The nurses at St. Agnes were devastated, not only because they needed Capule's help understanding the new computer system he had just set up, but because they very much enjoyed Capule's company and playlists featuring his wide-ranging love of music, said Capule Fontanilla and Capule's other sister, Benilda Capule.
Capule's other passions included British TV, especially "Doctor Who"; all kinds of sports, specifically the New York Yankees; and animals, especially the rescues he adopted and volunteered for.
Capule's wide range of interests perfectly suited him for his favorite pastime: trivia.
He and Starkweather competed with trivia teams twice a week. He also volunteered as a trivia host for his local Rotary Club, and his co-workers' kids knew he was the guy who would always be up for a quick quiz session. He even competed on "Jeopardy!" in 2015.
Capule just loved to play, said Starkweather, recalling floors full of Legos in the Maryland home they shared with three adopted cats.
"He was this totally responsible adult who still brought a childlike joy to everything he did," she said.
"I am heartbroken, and I don't know how I'm going to recover from this," Starkweather said. "I'm not sure how I'm going to go on without him. He was my life."
The couple met while Capule was under Starkweather's desk fixing her computer at the nonprofit where she worked.
"It was just natural," Starkweather said. "We never even dated. We just went right into being together." She proposed, and the couple married in 2007.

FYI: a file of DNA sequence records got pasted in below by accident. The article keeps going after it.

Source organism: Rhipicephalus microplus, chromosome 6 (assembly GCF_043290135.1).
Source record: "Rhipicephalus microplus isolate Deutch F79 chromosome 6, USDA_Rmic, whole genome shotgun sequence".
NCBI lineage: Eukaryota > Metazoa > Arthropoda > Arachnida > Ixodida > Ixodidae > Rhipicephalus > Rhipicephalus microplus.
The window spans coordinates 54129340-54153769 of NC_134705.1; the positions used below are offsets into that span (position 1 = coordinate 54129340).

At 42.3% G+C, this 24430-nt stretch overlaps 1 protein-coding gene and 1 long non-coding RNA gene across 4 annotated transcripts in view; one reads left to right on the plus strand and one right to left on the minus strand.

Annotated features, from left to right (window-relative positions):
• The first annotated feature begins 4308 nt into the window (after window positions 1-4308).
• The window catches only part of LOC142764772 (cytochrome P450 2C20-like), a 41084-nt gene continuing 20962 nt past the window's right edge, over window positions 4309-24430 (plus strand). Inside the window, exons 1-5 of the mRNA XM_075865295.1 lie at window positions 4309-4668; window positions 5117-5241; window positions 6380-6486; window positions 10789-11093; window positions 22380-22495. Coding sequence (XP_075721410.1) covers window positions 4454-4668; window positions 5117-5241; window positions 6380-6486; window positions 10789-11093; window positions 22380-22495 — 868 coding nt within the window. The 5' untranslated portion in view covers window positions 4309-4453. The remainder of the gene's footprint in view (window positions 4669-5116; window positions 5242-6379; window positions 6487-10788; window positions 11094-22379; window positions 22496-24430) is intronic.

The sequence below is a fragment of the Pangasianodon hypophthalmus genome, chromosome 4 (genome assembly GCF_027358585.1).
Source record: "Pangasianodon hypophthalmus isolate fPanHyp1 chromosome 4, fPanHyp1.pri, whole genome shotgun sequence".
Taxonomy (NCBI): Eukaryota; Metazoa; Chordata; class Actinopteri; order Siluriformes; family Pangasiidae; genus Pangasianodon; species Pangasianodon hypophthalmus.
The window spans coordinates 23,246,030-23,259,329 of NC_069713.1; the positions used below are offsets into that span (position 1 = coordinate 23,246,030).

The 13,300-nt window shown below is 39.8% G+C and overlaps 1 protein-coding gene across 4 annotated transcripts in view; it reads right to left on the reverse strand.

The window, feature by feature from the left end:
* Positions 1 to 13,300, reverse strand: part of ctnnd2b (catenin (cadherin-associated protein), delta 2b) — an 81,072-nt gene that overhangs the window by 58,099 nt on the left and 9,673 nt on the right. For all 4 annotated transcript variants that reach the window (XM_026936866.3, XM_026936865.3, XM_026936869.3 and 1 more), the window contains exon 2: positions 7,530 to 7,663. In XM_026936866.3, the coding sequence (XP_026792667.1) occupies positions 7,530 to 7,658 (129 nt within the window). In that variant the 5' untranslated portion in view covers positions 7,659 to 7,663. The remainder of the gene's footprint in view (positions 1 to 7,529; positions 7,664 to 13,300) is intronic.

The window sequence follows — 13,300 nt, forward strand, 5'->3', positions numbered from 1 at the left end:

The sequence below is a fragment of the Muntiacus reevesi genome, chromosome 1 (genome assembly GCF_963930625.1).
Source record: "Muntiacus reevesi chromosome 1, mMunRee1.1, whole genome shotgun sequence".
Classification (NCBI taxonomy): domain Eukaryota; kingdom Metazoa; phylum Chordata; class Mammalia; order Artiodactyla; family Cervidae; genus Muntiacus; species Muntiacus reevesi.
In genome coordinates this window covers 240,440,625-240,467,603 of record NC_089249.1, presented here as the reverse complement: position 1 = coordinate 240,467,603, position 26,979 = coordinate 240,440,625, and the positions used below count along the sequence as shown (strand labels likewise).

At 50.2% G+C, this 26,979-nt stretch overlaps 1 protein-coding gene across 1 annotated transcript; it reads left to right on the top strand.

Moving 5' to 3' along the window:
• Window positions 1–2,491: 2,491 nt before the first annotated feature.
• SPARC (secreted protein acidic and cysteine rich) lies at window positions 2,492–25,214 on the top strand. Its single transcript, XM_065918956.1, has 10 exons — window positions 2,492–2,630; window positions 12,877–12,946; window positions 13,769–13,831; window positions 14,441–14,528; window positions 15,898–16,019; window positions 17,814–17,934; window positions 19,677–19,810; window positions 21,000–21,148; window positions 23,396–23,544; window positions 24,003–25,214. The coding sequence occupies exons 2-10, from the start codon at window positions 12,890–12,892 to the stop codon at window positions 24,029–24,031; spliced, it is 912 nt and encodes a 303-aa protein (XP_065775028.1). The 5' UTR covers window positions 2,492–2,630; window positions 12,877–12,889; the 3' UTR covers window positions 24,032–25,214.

Benilda Capule said: "He and Anne are just so made for each other. They're one of the other half. I've never seen a couple so compatible."
They "so just love life and life together," she added.
Capule and his sisters, who came to the U.S. from the Philippines when they were children, were also very close. The two sisters had, within recent years, celebrated their 50th birthdays, and the family was planning a big bash for Capule's 50th in July, with high school, college, work and trivia league pals.
The gathering will now likely be a memorial, Starkweather said. "There are a lot of people who are grieving over this."
During a virtual memorial held for Capule by his colleagues, almost everyone shared a story about a time Capule helped them out or made them feel at ease.
One man, who had recently moved from India to the U.S. with his family without a way to or any idea how to get around, said Capule not only helped him navigate the area but also lent him his car.
Other co-workers said that if they were late to meetings, Capule would discreetly fill them in. And others shared stories about feeling out of place or a little lost until they met Capule.
"Chad was easy to be with, naturally empathetic ... and he was able to bring different groups of people together in a way that not a lot of people can do," Starkweather said. "I just wish he could have heard all of the wonderful things that people are saying about him."
Benilda Capule is still trying to process the abrupt loss of someone who was so full of life. "One day, they're getting better like my brother, and the next day, next thing you know, he needs to be sedated and things turn bad," she said. "They just treat people or do testing when it's too late."
"I really wish I could be Doctor Who," said the mourning sister, reminiscing about the hours of British TV she enjoyed with her little brother. "And go back in time and save him."